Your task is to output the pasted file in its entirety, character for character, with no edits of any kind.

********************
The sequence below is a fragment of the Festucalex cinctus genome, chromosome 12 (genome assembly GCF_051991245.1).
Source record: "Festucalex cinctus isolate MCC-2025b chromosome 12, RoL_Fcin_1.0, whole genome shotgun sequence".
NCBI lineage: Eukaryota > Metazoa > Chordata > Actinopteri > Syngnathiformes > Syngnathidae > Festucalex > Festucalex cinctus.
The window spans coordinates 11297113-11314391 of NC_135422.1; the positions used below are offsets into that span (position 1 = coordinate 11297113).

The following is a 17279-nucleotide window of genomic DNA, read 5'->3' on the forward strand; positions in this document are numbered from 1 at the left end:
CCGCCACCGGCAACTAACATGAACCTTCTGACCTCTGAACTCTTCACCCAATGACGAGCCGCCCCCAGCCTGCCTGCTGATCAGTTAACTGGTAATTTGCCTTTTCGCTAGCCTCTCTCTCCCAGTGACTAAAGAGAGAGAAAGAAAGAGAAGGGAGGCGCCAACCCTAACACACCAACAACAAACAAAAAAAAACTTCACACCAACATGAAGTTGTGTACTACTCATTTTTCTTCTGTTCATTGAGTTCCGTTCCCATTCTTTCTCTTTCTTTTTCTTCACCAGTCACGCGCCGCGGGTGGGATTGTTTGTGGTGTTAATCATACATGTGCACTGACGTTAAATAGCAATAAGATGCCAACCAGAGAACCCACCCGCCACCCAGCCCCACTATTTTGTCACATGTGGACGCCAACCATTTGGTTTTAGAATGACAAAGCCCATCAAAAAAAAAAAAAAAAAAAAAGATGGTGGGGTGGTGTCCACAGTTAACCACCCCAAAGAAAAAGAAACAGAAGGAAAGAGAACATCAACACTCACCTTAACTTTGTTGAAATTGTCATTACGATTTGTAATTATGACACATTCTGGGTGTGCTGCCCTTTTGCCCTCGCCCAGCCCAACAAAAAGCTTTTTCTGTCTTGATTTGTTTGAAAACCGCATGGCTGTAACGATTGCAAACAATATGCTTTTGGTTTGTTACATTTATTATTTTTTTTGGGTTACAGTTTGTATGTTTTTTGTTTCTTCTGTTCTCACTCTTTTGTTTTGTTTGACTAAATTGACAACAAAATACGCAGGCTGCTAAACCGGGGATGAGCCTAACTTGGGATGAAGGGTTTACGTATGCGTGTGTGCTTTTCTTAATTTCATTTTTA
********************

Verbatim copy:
The sequence below is a fragment of the Festucalex cinctus genome, chromosome 12 (genome assembly GCF_051991245.1).
Source record: "Festucalex cinctus isolate MCC-2025b chromosome 12, RoL_Fcin_1.0, whole genome shotgun sequence".
NCBI lineage: Eukaryota > Metazoa > Chordata > Actinopteri > Syngnathiformes > Syngnathidae > Festucalex > Festucalex cinctus.
The window spans coordinates 11297113-11314391 of NC_135422.1; the positions used below are offsets into that span (position 1 = coordinate 11297113).

The following is a 17279-nucleotide window of genomic DNA, read 5'->3' on the forward strand; positions in this document are numbered from 1 at the left end:
CCGCCACCGGCAACTAACATGAACCTTCTGACCTCTGAACTCTTCACCCAATGACGAGCCGCCCCCAGCCTGCCTGCTGATCAGTTAACTGGTAATTTGCCTTTTCGCTAGCCTCTCTCTCCCAGTGACTAAAGAGAGAGAAAGAAAGAGAAGGGAGGCGCCAACCCTAACACACCAACAACAAACAAAAAAAAACTTCACACCAACATGAAGTTGTGTACTACTCATTTTTCTTCTGTTCATTGAGTTCCGTTCCCATTCTTTCTCTTTCTTTTTCTTCACCAGTCACGCGCCGCGGGTGGGATTGTTTGTGGTGTTAATCATACATGTGCACTGACGTTAAATAGCAATAAGATGCCAACCAGAGAACCCACCCGCCACCCAGCCCCACTATTTTGTCACATGTGGACGCCAACCATTTGGTTTTAGAATGACAAAGCCCATCAAAAAAAAAAAAAAAAAAAAAGATGGTGGGGTGGTGTCCACAGTTAACCACCCCAAAGAAAAAGAAACAGAAGGAAAGAGAACATCAACACTCACCTTAACTTTGTTGAAATTGTCATTACGATTTGTAATTATGACACATTCTGGGTGTGCTGCCCTTTTGCCCTCGCCCAGCCCAACAAAAAGCTTTTTCTGTCTTGATTTGTTTGAAAACCGCATGGCTGTAACGATTGCAAACAATATGCTTTTGGTTTGTTACATTTATTATTTTTTTTGGGTTACAGTTTGTATGTTTTTTGTTTCTTCTGTTCTCACTCTTTTGTTTTGTTTGACTAAATTGACAACAAAATACGCAGGCTGCTAAACCGGGGATGAGCCTAACTTGGGATGAAGGGTTTACGTATGCGTGTGTGCTTTTCTTAATTTCATTTTTA